A dispute between the Grand Elk Railroad and CSX has left a half-dozen Michigan shippers without rail service for the past six weeks.
CSX last month said that Grand Elk can not use the track because the NS trackage rights were not conveyed to the Grand Elk when it leased an NS line in 2008.
Grand Elk, which is owned by Watco, has asked the U.S. Surface Transportation Board to rule on the matter, asking the board to render a decision as soon as possible.
The short line said the trackage rights were “inadvertently” left out of Watco’s agreement with NS.
For its part, CSX has asked the STB to deny Grand Elk’s petition and argues that the short line has been operating illegally on the track in dispute.
Grand Elk, which began operating the former Conrail line in 2009, contends that it assumed that trackage rights had been assigned to it even if they were not specifically stated in the lease agreement.
In a filing before the STB, Grand Elk said if the trackage rights had been excluded, it would make no sense to sign the lease agreement.
CSX told the STB that Grand Elk had six opportunities to include the disputed trackage, but failed to do so when it negotiated the lease agreement with NS.
“CSX believes that [Grand Elk] has been operating surreptitiously over the line to mislead shippers about the product it is selling,” a CSX filing said.
It said Grand Elk’s failure to obtain STB authorization for more than seven years should not be viewed as an oversight but part of an illegal operation on CSX track.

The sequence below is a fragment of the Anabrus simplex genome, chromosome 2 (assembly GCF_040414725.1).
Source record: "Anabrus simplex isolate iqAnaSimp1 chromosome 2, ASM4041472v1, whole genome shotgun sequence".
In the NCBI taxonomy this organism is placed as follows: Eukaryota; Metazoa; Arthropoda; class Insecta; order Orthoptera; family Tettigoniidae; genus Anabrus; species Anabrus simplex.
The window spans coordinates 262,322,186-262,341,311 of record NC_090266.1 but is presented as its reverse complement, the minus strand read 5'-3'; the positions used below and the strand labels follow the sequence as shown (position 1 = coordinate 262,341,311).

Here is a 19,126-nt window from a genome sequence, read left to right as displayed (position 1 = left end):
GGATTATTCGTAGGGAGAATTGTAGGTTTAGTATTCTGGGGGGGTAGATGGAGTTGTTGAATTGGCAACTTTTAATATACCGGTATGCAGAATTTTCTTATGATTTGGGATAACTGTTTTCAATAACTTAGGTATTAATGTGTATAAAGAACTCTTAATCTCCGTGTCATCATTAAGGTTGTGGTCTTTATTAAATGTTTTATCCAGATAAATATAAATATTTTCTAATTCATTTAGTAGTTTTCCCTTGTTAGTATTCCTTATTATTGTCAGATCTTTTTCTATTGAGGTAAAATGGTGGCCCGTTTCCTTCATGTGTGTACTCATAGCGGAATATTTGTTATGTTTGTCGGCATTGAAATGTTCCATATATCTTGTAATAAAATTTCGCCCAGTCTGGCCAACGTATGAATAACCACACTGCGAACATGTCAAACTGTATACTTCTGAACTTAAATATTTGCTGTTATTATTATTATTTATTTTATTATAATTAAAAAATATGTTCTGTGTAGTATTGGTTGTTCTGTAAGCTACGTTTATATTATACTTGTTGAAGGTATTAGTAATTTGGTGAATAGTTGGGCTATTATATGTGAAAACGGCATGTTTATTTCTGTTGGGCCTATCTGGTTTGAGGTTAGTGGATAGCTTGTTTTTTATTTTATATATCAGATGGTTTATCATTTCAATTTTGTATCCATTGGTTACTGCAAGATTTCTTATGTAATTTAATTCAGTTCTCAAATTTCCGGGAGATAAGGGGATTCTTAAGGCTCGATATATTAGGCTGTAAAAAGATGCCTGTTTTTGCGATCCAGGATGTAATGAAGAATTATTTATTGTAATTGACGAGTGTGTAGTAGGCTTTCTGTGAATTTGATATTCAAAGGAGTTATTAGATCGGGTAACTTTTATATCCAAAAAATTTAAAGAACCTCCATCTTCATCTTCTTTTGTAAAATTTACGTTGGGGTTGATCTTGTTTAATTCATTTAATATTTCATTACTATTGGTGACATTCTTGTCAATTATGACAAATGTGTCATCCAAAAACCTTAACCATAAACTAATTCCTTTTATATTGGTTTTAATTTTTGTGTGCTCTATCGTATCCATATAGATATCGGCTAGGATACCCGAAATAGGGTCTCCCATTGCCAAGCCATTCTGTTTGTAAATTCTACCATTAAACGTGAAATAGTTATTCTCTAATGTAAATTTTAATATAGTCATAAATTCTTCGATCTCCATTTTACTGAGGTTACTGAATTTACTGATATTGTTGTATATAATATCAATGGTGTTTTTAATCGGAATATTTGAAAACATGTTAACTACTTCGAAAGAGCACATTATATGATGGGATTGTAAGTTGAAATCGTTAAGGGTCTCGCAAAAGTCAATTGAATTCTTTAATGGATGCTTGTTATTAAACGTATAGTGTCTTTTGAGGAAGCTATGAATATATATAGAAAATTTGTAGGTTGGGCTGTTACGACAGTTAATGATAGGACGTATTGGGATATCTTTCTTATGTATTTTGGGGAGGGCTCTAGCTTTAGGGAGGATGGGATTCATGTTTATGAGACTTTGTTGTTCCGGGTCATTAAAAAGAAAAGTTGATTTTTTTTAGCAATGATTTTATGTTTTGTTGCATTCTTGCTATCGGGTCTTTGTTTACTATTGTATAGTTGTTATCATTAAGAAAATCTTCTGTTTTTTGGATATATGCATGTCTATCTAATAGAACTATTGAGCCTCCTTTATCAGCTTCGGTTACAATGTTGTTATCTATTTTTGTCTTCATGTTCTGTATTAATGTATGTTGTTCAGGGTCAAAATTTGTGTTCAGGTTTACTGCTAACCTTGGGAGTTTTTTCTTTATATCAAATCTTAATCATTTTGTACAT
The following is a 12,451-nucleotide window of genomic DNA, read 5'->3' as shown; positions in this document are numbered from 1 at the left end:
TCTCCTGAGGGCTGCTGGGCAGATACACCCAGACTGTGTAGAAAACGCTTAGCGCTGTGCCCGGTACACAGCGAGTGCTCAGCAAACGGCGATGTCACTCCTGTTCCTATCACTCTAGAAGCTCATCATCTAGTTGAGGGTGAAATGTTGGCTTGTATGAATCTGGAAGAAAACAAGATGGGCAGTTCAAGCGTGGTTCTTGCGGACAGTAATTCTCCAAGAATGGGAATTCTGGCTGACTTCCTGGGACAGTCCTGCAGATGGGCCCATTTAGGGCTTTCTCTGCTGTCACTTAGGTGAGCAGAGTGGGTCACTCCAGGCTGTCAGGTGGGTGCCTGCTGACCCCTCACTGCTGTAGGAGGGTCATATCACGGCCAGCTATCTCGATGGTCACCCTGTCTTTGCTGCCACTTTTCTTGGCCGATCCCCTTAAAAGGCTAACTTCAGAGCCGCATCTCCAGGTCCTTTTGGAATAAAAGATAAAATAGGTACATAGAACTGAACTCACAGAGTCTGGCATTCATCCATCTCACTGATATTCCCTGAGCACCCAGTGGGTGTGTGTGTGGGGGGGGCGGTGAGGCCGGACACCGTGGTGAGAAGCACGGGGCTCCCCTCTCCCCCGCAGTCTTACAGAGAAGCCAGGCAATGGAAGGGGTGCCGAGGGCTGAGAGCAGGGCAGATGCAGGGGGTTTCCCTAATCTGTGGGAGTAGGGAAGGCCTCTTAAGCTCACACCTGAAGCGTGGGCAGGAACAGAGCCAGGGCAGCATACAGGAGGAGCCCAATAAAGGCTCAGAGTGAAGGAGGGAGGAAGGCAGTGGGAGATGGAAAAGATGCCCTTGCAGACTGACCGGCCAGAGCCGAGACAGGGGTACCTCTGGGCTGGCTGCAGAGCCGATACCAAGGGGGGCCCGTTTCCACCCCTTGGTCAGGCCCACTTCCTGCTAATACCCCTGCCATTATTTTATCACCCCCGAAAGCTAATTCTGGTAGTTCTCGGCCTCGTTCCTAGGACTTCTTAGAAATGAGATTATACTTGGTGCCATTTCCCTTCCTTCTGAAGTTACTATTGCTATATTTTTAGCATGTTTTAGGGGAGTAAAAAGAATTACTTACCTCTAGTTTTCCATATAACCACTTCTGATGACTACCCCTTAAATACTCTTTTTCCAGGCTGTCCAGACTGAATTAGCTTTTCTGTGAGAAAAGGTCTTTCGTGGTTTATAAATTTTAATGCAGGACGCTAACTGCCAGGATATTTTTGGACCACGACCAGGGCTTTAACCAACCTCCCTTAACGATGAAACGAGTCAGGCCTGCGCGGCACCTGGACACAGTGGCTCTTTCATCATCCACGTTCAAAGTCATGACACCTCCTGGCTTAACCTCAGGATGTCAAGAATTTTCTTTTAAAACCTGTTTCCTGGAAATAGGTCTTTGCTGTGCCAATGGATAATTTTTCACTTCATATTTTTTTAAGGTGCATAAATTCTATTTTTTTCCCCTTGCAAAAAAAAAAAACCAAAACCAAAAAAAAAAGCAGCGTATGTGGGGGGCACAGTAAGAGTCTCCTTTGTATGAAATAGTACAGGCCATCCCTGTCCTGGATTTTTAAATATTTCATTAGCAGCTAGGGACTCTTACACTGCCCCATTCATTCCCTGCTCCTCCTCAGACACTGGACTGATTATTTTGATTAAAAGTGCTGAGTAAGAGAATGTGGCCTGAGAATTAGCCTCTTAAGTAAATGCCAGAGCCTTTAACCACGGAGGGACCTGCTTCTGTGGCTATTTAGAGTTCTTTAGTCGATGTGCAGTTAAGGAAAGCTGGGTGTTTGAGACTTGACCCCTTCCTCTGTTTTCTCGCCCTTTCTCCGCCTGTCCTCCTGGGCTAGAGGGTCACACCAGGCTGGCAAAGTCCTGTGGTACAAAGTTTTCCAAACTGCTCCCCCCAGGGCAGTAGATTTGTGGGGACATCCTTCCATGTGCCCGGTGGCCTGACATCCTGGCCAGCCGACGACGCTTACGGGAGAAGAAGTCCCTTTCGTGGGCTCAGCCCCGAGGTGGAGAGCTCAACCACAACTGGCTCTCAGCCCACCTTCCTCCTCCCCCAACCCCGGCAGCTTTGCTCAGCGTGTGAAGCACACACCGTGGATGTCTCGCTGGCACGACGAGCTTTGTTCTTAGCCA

CSX also contends that all previous trackage rights agreements expired in 2014. Grand Elk has sought to circumvent this by asking the STB to make the trackage rights retroactive to 2009.
The dispute dates to an effort in the 1980s by the city of Grand Rapids and the Michigan Department of Transportation to reduce the number of railroad lines in Grand Rapids in order to improve traffic safety.
The Chesapeake & Ohio gave Conrail trackage rights so it could abandon its right-of-way.
The 122-mile Conrail route in question extends from Grand Rapids to Elkhart, Indiana, and was conveyed to NS as part of the 1999 Conrail breakup.
Supporting the Grand Elk are shippers, city government and state elected officials.
One such shipper is Brink Farms, which in 2015 built a $2 million transload facility in Grand Rapids that has sat idle due to the trackage rights dispute.
Brink, which provides bulk transportation service for farmers, including feed, fertilizer, and grain, has another Grand Rapids facility that is not affected by the dispute.
Filings in the case indicate that CSX has said it will provide switching at the new Brink facility for $300 per car move, whereas Grand Elk would charge $105.
Brink said the CSX charges make it cost-prohibitive to use its new transload site. Brink Farms ships about 1,000 cars per year.